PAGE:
CARNEGIE MELLON (US)/MCGILL (CAN) — The up and down success of drug trials may be due to a kind of myopia in which overly optimistic predictions result from narrowly focusing on a new drug’s performance in pre-clinical studies.
“We do a fairly good job of predicting the success of interventions that make it to later stages of clinical research, says Alex John London, associate professor of philosophy at Carnegie Mellon University.
“But when it comes to the leap from animal studies to the first trials in humans, there are serious problems.
“Clearly we need to look at the pre-clinical evidence about a new intervention when estimating its likely benefits and burdens in people.
“But we also need to look at how similar interventions have fared in the past. If drugs that work on the same principle have failed development, there may be good grounds for tempering our expectations.”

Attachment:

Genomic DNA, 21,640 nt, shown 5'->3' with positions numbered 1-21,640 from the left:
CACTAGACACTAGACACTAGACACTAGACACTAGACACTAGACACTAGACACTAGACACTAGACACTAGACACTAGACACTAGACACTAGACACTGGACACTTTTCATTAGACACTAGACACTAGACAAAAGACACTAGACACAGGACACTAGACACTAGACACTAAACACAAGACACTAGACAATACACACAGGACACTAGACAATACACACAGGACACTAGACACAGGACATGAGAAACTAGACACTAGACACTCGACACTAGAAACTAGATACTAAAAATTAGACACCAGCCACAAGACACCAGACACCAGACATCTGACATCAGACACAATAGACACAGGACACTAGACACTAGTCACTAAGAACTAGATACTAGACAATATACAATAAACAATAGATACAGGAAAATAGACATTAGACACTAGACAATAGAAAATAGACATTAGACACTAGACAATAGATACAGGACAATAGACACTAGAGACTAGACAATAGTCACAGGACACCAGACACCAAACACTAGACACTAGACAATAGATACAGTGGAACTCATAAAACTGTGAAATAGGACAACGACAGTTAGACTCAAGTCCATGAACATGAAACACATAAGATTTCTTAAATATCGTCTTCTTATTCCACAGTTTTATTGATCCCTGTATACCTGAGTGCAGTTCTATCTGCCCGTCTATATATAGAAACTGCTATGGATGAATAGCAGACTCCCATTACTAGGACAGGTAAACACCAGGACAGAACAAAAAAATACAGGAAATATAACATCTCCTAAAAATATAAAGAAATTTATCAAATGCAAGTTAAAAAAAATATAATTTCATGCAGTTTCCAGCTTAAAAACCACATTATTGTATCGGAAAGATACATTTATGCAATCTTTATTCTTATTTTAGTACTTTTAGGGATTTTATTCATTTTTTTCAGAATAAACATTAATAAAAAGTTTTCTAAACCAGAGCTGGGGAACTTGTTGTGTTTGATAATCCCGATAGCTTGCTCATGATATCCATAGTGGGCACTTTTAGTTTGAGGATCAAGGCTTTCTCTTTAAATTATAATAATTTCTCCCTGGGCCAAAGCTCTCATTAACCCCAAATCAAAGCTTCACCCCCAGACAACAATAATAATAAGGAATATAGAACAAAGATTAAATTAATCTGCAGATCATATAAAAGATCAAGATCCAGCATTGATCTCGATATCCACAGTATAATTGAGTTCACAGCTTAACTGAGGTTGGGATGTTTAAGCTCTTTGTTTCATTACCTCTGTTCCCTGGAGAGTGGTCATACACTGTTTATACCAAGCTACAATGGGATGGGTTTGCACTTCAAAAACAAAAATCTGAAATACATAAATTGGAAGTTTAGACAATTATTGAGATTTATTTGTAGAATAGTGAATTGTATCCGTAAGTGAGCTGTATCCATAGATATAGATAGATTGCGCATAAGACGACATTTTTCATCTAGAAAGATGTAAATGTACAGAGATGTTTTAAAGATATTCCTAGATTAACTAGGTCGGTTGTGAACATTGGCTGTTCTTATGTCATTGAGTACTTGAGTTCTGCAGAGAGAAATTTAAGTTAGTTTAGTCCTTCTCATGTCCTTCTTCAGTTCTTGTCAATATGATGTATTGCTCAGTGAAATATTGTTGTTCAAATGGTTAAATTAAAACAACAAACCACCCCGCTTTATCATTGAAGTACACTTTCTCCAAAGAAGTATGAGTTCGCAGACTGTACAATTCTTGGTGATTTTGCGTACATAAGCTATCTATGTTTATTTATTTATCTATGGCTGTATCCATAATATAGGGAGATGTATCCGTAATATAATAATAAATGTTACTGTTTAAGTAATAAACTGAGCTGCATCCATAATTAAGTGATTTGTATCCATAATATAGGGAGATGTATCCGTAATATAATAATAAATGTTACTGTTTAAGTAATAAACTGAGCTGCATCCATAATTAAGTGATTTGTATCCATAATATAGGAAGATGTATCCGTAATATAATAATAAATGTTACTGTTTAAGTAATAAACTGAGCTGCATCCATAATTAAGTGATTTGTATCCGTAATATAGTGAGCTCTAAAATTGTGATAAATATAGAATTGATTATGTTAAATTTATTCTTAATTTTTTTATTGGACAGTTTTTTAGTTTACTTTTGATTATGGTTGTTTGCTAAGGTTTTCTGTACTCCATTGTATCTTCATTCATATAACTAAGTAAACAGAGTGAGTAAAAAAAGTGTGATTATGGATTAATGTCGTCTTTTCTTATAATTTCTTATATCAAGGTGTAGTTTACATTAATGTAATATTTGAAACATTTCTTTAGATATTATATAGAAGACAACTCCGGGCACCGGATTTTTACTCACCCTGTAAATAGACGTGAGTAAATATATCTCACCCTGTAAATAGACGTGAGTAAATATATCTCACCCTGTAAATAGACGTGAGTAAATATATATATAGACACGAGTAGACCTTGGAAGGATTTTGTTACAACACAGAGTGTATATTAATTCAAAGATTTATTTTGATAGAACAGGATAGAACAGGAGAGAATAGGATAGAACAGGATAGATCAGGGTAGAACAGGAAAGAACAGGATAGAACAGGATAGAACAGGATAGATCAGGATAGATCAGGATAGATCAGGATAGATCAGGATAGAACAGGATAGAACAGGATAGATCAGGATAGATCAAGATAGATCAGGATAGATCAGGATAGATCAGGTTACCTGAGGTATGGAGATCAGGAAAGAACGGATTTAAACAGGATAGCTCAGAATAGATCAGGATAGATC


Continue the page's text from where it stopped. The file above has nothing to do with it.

Details of the research are published in the journal PLoS Medicine.
London and Jonathan Kimmelman, associate professor of biomedical ethics at McGill University, also question whether enough is being done to minimize any factors that interfere with measuring a drug’s true effects, suggesting that some of the techniques, such as randomization and blind testing that are common in clinical tests involving human subjects, should also be used at the pre-clinical stage.
“Medical researchers do a lot to control bias in drug trials with humans. If these measures were taken up by researchers who test drugs in animals, we would have a better basis for designing human trials,” Kimmelman says.
Improving the ways that outcomes from pre-clinical trials are predicted will help participants, drug developers, and funding agencies make informed decisions about clinical drug testing.
“Pre-clinical studies provide a useful starting place for determining whether a new drug is clinically promising,” Kimmelman says.
“We think we can—and should—be doing more to ensure predictions about clinical activity rest on a more complete and sound evidence base.”
The study was funded by the Canadian Institutes of Health Research.